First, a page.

Namaskar Y'all - 2017


Paradise Lost

By Shyama Parui

“Smoldering ruins." “Driving through hell." “Tunnel of fire." Can these words truly describe one of my favorite places in the whole world? And yet, a few weeks ago, wildfires engulfed the Smoky Mountains destroying acres and acres of forests bringing majestic trees down to their knees, filling soot into the crisp air, chasing out inhabitants and forcing its admirers to flee in panic.

As I heard the headlines, it pained me and I cannot even begin to imagine what it must have been like to actually be in Gatlinburg, Pigeon Forge or the Lake Lure area when the blazes were spreading rapidly. Denial took over and at first I refused to see pictures in a naïve attempt at avoiding reality. A piece of nature's paradise was lost.

All I want to keep with me are fond memories of places and experiences in the Smokies. My first weekend getaway in the United States was in romantic Yonahlossee with breathtaking views that enticed us back to the mountains of North Carolina over and over again. Hiking and walking across the mile-high bridge at Grandfather Mountain is always a hit with out of town guests. My children often mention their memorable field trip to Tweetsie Railroad, a vintage amusement park. That is not all; the bright colors of fall foliage inspire me along with millions of other visitors to become amateur artists and photographers. The healing power of a walk in the woods is something I have experienced without a doubt even though I cannot explain it. And in past years, when we drove through Gatlinburg glittering with Christmas lights, it kindled a truly merry, festive spirit around us. So, I am shocked and cannot even begin to fathom why some miscreants would deliberately start some of these forest fires.

We don't have the power to retain everything that is dear to us or to keep them in a perfect state. Regardless of what we want, we are compelled against our wishes to surrender to nature's forces as any one of its calamities can cruelly obliterate one of its own gifts.

Take the Outer Banks as an example, its unique beauty is frequently stripped away by hurricanes. But as human beings we too have become reckless with the earth that is in our care. Years ago, in 2008 to be precise we could see the beautiful wild horses of Corolla come close to the dunes with young foals grazing at a leisurely pace. Unhurried, I had watched these creatures in fascination, feeling like that very moment on the beach exemplified harmony between the ocean, humans and wildlife.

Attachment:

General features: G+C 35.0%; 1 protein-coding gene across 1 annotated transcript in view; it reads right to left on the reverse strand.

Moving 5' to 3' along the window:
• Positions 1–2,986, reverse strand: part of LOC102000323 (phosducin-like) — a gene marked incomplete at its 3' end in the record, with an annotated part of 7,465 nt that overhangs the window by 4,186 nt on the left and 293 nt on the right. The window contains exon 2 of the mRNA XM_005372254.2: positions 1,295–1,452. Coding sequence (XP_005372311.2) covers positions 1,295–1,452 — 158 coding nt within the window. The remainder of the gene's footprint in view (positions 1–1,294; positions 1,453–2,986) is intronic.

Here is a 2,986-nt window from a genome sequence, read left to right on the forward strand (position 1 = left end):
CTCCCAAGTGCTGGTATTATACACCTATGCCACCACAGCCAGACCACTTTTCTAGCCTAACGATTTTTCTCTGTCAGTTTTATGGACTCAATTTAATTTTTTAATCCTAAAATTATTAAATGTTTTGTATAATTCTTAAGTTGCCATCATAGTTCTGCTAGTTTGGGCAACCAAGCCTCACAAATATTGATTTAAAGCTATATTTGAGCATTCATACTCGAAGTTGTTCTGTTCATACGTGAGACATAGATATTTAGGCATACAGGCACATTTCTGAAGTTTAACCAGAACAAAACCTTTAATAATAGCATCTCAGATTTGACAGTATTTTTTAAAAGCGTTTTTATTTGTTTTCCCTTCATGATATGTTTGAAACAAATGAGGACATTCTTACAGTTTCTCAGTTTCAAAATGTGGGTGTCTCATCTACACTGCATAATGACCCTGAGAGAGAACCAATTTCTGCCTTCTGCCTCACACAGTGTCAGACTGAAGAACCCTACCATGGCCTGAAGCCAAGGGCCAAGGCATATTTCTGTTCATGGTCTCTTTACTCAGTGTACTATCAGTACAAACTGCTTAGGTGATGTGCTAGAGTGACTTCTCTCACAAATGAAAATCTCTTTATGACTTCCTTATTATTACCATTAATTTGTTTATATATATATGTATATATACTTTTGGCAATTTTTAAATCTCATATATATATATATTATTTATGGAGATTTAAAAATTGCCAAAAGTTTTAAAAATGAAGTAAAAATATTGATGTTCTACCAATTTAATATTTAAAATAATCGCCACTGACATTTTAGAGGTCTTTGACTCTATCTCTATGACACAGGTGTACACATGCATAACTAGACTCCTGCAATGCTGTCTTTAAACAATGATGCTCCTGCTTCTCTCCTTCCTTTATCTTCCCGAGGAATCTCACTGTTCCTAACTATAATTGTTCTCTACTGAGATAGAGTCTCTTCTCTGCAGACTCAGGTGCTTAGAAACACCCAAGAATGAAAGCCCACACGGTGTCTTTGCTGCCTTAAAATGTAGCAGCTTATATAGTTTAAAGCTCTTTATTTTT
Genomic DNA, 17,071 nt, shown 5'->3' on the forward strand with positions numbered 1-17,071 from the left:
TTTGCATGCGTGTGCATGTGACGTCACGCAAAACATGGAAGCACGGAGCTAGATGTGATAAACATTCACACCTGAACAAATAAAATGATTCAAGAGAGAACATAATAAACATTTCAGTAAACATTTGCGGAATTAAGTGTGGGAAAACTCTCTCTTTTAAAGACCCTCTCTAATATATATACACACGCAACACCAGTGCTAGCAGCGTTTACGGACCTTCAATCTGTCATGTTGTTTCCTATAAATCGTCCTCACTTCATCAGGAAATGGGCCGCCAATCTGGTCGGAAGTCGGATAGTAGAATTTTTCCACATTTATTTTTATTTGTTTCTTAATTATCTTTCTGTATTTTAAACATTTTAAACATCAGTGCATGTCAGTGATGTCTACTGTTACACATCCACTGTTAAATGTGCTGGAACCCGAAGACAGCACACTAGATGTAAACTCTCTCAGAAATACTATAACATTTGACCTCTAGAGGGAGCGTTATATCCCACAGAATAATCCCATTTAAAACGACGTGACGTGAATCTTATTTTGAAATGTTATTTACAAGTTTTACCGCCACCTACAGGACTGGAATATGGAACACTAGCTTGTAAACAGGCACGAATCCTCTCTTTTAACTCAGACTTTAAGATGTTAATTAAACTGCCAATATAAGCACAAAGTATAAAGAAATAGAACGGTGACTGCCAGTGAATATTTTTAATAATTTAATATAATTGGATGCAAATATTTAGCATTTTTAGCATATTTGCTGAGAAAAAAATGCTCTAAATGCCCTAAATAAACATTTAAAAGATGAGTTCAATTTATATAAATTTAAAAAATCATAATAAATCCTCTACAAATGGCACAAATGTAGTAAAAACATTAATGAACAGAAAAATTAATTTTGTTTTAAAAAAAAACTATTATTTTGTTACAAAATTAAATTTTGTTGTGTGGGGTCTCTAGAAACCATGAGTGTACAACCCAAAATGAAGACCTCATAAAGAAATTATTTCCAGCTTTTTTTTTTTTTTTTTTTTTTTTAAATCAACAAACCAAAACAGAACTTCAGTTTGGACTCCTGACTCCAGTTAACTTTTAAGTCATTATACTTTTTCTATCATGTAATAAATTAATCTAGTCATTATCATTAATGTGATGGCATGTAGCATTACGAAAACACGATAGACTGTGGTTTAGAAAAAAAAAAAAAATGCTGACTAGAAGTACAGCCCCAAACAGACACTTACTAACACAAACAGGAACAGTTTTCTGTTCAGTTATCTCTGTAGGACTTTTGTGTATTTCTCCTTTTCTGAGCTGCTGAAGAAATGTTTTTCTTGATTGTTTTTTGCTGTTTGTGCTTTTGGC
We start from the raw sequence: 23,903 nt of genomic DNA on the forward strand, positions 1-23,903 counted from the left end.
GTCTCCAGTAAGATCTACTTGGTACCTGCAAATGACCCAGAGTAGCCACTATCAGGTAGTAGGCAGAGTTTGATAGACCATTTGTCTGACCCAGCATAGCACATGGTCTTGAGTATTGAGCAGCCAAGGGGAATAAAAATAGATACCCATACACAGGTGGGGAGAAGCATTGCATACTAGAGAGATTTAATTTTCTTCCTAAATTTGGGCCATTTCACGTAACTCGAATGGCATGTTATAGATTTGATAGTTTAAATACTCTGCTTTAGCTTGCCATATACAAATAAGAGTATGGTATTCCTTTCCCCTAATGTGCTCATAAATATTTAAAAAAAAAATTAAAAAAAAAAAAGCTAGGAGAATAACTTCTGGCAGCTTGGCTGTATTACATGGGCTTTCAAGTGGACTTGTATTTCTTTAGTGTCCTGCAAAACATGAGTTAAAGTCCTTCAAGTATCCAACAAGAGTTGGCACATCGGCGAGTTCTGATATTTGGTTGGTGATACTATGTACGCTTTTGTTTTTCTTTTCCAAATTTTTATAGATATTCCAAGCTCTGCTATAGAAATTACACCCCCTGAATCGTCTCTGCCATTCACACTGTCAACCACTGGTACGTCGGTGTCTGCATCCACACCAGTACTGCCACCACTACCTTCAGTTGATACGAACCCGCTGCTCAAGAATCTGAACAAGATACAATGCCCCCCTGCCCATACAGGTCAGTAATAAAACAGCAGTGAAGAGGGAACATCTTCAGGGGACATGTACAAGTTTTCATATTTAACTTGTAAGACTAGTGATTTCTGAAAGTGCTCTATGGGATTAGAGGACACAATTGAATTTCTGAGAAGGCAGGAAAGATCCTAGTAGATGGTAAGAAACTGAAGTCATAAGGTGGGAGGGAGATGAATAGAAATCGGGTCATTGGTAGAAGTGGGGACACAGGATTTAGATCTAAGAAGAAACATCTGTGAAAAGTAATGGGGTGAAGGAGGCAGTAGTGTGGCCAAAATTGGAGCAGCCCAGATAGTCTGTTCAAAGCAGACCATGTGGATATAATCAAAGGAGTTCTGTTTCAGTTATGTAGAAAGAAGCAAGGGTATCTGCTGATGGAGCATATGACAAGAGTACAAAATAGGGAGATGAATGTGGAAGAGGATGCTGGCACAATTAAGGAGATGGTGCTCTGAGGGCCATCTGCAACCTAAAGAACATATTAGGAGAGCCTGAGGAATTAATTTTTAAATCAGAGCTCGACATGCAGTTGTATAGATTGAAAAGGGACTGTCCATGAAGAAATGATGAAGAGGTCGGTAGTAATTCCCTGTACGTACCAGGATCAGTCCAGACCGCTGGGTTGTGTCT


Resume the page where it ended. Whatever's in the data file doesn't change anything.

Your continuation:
Fast forward to the summer 2015. The same stretch of Corolla was lined with endless rows of homes, the beach was overcrowded with lovers of loud music and the horses were nowhere to be seen. My suspicion was that they were repulsed by our kind of two-legged folks who drove them away from their habitat and were now charging a pretty penny to take visitors for a ride in ugly vehicles calling it “wild horse tours."

Driven by greed, shortsightedness or willful self-destruction, it appears like we are slowly and painfully eroding our resources. Sadly, this is not limited to any one part of the world. In India, too, some of the most amazing places have been impoverished by people's wanton disregard for the responsibility we have to preserve the gifts we have inherited. When it comes to our precious planet the consequences of our actions are not visible immediately. What seems harmless in the moment may morph into a disaster a decade from now and perhaps the solutions we have created today will become tomorrow's problems.

Paradise can be symbolic too – a haven from the drudgery of work, a sanctuary of memories, a shrine of the past era. The loss of a symbolic paradise can be just as hard to swallow as it hurts to give up your idealism or the familiarity of the place where you grew up. It has been years since I have visited the neighborhood I grew up in. I am almost afraid that if I go back the changes will seem overwhelming and while it may not erase them, it may ruin the rosy images of a time and place we cherished. Your heroes whether they are your mentors, celebrities or even your parents can fall, too. When we put them on a pedestal and hope for too much, we can be disappointed. It is worth reflecting and asking ourselves – when our idols don't live up to our expectations, is it their fault or ours?

In general, we all want to resist change and hold on to what is most familiar even if change is for a good reason. A case in point is the demonetization process in India that we have all probably heard of by now. Introduced as a drastic measure to reduce cash that is either undeclared or illegal, its short-term consequences have been hard on the common and the honest citizens and it will take some time before the benefits become apparent. Nevertheless, it has become the target of hilarious jokes, posts and videos circulating via social media highlighting the humorous side of all the inconveniences people are facing. Not everyone is laughing, of that I am certain.

Preserving what's truly valuable takes a lot of care and, not to mention, effort. But it is definitely rewarding. The analogy that comes to mind is that of the long, strenuous hike at South Mountain State Park. Often, you start with great enthusiasm but half way through fatigue takes over and you may want to give up. But if you persevere and reach the end, you are finally rewarded with a gorgeous view of the promised waterfall. As you stare in awe, the light mist cools you, rebuilds your excitement and you regain your energy. You realize that in the end, it was worth every drop of sweat.

So, my hope for 2017 is this, when we pass the baton to the next generation, let's hand them a paradise that holds even more treasures than ours did.